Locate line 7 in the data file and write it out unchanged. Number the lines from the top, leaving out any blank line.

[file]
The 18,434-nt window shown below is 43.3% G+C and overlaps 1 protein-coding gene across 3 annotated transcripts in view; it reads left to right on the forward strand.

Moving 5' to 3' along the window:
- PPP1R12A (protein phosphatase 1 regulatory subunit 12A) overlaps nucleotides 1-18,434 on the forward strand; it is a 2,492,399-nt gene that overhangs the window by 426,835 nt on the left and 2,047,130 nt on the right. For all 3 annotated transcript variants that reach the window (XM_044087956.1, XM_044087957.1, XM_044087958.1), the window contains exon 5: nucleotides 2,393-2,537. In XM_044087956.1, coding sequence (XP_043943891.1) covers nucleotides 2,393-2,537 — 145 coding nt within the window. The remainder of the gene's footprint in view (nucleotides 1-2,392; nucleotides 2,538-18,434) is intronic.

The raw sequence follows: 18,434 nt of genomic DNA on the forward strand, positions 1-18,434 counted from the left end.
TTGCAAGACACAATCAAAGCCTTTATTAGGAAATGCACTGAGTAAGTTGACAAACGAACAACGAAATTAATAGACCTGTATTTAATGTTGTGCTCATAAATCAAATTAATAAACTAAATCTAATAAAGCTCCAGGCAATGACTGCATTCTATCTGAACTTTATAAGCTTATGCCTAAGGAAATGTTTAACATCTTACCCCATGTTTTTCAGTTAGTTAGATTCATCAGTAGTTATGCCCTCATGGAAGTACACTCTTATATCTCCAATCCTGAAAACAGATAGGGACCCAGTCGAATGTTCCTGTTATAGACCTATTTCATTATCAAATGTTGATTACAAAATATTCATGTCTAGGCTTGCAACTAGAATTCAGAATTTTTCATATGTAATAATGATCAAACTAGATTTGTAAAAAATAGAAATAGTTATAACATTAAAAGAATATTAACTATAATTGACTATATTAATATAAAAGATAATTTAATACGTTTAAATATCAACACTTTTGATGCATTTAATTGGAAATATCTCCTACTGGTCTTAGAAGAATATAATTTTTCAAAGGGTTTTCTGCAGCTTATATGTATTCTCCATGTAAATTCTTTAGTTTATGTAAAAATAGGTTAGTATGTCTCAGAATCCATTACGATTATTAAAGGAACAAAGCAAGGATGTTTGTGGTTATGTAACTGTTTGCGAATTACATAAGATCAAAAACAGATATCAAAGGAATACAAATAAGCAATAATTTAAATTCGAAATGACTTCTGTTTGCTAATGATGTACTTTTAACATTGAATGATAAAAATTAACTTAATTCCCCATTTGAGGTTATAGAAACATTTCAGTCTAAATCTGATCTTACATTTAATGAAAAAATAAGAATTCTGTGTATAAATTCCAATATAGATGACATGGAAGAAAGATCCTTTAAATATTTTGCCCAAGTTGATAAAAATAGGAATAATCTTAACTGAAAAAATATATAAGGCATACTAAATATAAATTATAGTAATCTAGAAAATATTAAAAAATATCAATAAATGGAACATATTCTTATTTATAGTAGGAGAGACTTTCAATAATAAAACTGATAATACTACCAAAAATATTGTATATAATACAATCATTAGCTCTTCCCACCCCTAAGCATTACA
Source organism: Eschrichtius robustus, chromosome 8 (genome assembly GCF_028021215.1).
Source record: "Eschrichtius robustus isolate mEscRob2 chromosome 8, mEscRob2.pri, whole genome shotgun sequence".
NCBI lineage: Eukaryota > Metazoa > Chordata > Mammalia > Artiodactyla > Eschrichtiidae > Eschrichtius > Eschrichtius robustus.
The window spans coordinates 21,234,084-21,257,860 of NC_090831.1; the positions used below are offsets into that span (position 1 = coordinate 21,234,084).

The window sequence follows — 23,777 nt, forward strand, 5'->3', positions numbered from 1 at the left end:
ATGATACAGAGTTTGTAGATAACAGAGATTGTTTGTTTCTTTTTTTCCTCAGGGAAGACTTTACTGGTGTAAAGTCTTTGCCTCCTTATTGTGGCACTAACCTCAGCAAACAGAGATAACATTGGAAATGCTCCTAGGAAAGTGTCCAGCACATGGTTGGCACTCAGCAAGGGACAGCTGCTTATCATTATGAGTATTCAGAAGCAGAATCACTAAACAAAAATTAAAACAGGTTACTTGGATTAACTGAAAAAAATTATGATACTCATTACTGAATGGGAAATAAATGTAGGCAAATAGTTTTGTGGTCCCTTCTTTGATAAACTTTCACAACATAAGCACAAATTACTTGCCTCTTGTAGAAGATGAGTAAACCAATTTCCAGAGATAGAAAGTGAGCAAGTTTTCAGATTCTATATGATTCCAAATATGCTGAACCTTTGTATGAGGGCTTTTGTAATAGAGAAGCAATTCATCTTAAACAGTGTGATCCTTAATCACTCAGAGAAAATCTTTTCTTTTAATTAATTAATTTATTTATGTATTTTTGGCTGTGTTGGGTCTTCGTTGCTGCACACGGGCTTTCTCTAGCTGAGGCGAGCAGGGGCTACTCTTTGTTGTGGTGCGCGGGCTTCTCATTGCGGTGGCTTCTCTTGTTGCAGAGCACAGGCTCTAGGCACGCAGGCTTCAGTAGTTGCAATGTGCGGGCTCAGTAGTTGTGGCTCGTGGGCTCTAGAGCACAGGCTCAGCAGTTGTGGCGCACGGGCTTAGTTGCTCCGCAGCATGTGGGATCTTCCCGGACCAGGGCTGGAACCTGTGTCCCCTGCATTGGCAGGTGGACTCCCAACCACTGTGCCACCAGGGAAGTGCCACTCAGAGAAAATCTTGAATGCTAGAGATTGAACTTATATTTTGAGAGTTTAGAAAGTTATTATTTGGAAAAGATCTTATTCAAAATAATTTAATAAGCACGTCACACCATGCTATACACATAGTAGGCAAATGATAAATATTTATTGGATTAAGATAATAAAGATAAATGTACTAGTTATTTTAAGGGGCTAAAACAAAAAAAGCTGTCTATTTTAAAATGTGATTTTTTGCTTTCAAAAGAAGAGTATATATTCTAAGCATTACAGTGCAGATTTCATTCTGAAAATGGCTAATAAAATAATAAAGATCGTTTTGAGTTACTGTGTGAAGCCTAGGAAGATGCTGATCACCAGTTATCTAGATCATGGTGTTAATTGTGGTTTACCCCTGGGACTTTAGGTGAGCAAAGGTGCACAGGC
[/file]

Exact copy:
Source record: "Eschrichtius robustus isolate mEscRob2 chromosome 8, mEscRob2.pri, whole genome shotgun sequence".